A Ukrainian Girl Grows Up
By Patrick Nachtigall
Over ten years ago, I traveled to a small village in a rural part of Ukraine to preach for the week at the dedication of a new church building. It was an honor to be asked by the Church of God in Ukraine to speak, and it was my first time in this beautiful country. The village was probably the smallest one I’ve ever been to in my travels. As I arrived, they were working to finish the church building, which was going to have the first indoor flushing toilet. On that first day, I met a nine-year-old girl I will call Arina. She would prove to be unforgettable.
Although Arina was just a child and spoke no English, she quickly made herself my public relations assistant. She showed me where to sit, when to eat, and when it was time to speak. She even critiqued my sermons. There was no bath or shower, so she took me to her family’s home in the little village for that, and there I met her wonderful older brothers and lovely parents. This little girl was too much! Kindhearted, thoughtful, polite, and she was my boss. We became fast friends and kept in touch over the years.
Arina grew up to be quite the young lady. She felt called to missions shortly after my trip. She pursued Bible college upon finishing her basic studies. And just prior to the beginning of the pandemic, I met up with her in Kyiv to deliver funds for her to go on her first international mission trip, to Sri Lanka. Then came COVID, and then the war.
Arina had just graduated from Bible college and was settling into life in a new Ukrainian city she loved. She was working at a Christian kindergarten and thought she had found the place where she wanted to settle permanently. That all changed overnight. Her parents were far away in the little village now occupied by Russian soldiers. The soldiers moved into our church building and occupied it. Her parents now had to tend to wounded Russian soldiers. One of her brothers was called back to the air force and struck in the face with shrapnel at the opening of the war. Arina and I have kept in touch every day, multiple times a day. Her most difficult decision was whether to leave her new hometown, her family, and her country, or stay and dodge the falling bombs. There were enormous risks either way. I knew the Church of God would be ready to help her no matter what she decided.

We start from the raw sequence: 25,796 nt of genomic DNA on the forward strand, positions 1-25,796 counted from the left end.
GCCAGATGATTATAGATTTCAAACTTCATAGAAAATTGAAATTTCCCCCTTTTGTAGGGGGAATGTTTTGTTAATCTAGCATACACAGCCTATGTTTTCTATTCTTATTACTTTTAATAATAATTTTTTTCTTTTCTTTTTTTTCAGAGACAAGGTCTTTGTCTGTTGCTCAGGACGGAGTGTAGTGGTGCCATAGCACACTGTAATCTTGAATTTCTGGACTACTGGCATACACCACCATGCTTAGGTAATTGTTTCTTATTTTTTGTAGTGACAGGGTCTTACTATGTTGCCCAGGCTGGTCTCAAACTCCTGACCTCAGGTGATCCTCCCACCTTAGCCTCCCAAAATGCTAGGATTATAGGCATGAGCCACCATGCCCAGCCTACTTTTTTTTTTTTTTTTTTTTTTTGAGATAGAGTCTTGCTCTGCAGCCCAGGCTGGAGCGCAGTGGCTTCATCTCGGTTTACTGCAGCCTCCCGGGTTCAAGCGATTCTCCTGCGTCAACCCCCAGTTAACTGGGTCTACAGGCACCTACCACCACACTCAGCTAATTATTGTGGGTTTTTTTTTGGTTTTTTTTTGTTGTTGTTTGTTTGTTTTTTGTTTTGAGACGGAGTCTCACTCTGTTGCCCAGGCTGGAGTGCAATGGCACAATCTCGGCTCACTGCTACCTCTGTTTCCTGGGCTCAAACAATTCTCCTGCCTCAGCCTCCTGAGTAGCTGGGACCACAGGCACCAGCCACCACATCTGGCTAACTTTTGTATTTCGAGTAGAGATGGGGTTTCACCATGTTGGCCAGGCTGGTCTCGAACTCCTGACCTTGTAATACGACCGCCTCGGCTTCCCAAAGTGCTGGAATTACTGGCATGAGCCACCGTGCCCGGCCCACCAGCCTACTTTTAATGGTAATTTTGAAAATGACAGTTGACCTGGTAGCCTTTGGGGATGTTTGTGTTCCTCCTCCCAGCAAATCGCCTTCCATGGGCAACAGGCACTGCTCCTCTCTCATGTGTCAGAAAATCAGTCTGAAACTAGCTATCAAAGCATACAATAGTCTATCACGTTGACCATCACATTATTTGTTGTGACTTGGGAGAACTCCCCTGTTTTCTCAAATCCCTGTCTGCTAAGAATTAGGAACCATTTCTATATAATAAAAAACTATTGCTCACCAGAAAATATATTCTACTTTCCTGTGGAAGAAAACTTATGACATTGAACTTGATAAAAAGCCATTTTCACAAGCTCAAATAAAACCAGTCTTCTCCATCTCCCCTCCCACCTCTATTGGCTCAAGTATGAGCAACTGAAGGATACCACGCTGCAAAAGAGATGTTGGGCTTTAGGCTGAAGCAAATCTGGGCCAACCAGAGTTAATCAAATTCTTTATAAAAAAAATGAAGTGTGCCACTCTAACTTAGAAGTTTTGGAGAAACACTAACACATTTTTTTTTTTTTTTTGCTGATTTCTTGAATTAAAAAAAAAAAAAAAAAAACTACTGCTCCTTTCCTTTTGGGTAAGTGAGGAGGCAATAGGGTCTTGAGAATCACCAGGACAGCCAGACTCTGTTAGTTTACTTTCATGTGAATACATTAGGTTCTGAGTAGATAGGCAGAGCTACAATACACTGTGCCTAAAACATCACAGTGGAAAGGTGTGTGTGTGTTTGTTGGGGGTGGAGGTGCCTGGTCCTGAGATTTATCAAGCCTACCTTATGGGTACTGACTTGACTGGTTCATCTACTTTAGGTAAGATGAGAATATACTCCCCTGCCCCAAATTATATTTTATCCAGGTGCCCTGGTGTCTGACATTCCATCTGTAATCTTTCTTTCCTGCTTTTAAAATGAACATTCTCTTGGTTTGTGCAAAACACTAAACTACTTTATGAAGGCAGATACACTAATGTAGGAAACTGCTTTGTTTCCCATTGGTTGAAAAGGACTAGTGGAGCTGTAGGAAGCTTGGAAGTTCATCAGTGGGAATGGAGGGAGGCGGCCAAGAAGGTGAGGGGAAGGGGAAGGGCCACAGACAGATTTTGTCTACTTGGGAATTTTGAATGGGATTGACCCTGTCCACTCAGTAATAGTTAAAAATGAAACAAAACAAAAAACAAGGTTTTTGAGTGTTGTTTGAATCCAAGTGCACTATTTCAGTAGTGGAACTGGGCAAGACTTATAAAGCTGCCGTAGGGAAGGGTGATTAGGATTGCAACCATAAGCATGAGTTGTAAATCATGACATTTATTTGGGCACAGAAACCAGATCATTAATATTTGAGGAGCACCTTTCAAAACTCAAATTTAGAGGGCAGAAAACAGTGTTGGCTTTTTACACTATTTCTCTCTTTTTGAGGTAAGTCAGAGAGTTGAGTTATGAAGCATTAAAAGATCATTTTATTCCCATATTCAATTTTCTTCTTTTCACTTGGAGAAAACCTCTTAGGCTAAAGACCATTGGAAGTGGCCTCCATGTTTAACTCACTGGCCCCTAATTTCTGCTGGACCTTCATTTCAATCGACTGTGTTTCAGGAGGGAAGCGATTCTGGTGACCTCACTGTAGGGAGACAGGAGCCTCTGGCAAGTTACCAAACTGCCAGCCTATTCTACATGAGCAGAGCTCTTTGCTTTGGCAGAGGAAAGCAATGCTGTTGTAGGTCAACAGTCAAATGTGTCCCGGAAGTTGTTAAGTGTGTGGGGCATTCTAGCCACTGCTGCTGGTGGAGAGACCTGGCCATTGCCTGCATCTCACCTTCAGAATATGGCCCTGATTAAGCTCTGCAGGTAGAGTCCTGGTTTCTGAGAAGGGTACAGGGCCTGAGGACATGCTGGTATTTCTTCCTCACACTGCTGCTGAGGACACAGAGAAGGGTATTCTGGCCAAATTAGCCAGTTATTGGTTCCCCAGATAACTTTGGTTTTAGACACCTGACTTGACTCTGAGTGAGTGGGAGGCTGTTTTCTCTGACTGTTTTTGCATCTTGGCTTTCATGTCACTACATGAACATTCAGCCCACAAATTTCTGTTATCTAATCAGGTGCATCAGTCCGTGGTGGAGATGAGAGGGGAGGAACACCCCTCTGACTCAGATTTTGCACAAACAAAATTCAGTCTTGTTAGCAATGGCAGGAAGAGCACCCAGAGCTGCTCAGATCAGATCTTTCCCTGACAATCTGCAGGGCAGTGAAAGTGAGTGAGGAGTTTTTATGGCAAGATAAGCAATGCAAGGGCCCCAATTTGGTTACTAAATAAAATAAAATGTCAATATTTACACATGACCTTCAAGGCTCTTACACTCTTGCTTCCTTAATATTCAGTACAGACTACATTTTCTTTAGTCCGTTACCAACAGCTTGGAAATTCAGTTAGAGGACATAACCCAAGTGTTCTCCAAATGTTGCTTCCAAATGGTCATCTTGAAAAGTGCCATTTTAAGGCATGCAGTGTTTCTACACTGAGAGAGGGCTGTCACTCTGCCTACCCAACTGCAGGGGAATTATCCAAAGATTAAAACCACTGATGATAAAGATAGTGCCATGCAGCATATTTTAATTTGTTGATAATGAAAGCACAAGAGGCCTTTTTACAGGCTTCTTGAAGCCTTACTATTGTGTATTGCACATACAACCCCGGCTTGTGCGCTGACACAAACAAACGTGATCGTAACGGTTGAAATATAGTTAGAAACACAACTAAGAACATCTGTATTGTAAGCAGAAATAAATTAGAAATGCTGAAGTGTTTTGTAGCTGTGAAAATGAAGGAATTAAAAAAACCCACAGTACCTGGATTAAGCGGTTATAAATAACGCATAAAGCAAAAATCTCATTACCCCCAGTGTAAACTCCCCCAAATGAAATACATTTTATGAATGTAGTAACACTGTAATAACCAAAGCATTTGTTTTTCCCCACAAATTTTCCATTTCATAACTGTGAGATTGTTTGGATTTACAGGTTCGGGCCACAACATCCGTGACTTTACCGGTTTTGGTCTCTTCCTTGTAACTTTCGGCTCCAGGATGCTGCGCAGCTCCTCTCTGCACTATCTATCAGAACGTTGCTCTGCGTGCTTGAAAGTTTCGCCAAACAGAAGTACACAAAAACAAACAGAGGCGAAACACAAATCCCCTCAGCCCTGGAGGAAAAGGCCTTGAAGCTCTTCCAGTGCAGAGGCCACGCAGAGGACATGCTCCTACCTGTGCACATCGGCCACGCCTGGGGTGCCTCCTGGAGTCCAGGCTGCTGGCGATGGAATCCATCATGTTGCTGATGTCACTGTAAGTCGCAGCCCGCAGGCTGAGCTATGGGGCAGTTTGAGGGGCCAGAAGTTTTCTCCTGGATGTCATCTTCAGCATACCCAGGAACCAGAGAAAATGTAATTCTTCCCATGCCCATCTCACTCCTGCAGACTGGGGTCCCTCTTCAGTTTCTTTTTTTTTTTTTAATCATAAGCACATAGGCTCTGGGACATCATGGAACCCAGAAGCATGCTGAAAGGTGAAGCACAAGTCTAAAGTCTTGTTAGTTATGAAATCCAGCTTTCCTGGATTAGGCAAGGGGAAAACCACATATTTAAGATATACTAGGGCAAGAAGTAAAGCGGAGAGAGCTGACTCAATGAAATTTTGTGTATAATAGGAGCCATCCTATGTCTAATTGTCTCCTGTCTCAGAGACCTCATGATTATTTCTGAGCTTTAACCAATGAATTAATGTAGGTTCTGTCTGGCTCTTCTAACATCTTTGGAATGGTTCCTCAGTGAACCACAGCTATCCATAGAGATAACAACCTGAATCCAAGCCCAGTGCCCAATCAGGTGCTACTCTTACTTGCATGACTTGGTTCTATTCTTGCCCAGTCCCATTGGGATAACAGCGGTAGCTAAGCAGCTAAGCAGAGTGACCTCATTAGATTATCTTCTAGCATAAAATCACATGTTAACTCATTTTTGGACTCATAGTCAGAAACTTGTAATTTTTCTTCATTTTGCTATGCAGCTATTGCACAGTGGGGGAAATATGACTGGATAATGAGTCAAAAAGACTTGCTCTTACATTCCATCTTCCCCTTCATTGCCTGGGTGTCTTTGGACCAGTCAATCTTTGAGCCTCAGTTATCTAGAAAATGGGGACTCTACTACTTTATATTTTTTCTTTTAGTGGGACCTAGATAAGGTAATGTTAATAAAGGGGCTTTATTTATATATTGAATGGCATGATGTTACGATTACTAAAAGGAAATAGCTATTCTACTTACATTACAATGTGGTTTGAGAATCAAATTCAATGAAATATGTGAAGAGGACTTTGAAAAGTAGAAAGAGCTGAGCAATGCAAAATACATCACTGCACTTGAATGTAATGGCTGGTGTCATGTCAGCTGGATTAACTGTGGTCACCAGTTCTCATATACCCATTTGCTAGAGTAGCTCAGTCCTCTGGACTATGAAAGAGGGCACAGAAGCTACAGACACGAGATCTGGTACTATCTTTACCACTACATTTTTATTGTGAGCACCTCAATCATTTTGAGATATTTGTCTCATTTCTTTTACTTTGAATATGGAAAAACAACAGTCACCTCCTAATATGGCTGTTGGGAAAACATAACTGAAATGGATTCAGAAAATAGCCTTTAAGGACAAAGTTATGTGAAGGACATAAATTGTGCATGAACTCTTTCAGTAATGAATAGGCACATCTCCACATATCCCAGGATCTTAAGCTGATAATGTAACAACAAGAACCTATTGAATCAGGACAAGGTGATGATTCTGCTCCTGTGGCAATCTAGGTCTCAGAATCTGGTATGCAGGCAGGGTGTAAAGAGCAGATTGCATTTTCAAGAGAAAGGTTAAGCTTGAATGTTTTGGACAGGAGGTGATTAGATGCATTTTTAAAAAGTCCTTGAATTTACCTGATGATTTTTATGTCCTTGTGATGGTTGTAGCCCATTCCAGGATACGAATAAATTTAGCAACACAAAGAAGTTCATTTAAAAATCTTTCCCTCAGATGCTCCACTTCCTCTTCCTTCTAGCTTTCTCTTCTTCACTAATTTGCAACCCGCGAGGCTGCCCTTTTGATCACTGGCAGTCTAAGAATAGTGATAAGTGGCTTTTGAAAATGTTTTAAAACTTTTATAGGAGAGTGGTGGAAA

Together with a friend, she took a bus to Poland, where they sat in traffic for fifty-seven hours before getting in line to cross the border. The two young girls are vulnerable and alone. Fortunately, they have a temporary place to stay, but money and food will shortly be an issue. Perhaps, all of her missionary training was to prepare for this, and my friendship with her through the Church of God is an opportunity for all of us to make sure this story has a happy ending.
Pray for Arina and her friend.
For the latest Ukraine crisis relief updates from the Church of God as they emerge, click here.
Patrick and Jamie Nachtigall serve as missionaries for Global Strategy to Italy.